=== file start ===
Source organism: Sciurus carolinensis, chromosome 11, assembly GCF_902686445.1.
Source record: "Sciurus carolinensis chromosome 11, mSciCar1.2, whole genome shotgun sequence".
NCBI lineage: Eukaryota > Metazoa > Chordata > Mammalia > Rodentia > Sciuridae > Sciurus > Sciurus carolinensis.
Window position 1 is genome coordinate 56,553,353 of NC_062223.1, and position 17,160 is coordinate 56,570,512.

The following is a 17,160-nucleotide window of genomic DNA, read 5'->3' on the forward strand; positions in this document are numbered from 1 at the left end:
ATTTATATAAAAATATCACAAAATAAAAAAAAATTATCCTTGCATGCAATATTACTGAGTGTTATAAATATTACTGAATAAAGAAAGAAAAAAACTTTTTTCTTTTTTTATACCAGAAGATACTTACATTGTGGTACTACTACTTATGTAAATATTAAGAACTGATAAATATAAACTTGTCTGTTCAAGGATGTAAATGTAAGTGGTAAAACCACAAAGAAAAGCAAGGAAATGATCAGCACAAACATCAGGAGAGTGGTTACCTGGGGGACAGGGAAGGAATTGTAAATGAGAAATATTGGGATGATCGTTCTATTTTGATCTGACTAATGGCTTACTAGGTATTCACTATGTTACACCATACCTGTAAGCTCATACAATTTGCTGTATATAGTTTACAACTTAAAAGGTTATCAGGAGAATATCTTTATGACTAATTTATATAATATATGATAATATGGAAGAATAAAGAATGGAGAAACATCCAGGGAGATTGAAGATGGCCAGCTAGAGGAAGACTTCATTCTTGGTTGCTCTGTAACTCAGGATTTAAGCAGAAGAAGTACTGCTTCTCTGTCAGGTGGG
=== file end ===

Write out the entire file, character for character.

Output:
Source organism: Sciurus carolinensis, chromosome 11, assembly GCF_902686445.1.
Source record: "Sciurus carolinensis chromosome 11, mSciCar1.2, whole genome shotgun sequence".
NCBI lineage: Eukaryota > Metazoa > Chordata > Mammalia > Rodentia > Sciuridae > Sciurus > Sciurus carolinensis.
Window position 1 is genome coordinate 56,553,353 of NC_062223.1, and position 17,160 is coordinate 56,570,512.

The following is a 17,160-nucleotide window of genomic DNA, read 5'->3' on the forward strand; positions in this document are numbered from 1 at the left end:
ATTTATATAAAAATATCACAAAATAAAAAAAAATTATCCTTGCATGCAATATTACTGAGTGTTATAAATATTACTGAATAAAGAAAGAAAAAAACTTTTTTCTTTTTTTATACCAGAAGATACTTACATTGTGGTACTACTACTTATGTAAATATTAAGAACTGATAAATATAAACTTGTCTGTTCAAGGATGTAAATGTAAGTGGTAAAACCACAAAGAAAAGCAAGGAAATGATCAGCACAAACATCAGGAGAGTGGTTACCTGGGGGACAGGGAAGGAATTGTAAATGAGAAATATTGGGATGATCGTTCTATTTTGATCTGACTAATGGCTTACTAGGTATTCACTATGTTACACCATACCTGTAAGCTCATACAATTTGCTGTATATAGTTTACAACTTAAAAGGTTATCAGGAGAATATCTTTATGACTAATTTATATAATATATGATAATATGGAAGAATAAAGAATGGAGAAACATCCAGGGAGATTGAAGATGGCCAGCTAGAGGAAGACTTCATTCTTGGTTGCTCTGTAACTCAGGATTTAAGCAGAAGAAGTACTGCTTCTCTGTCAGGTGGG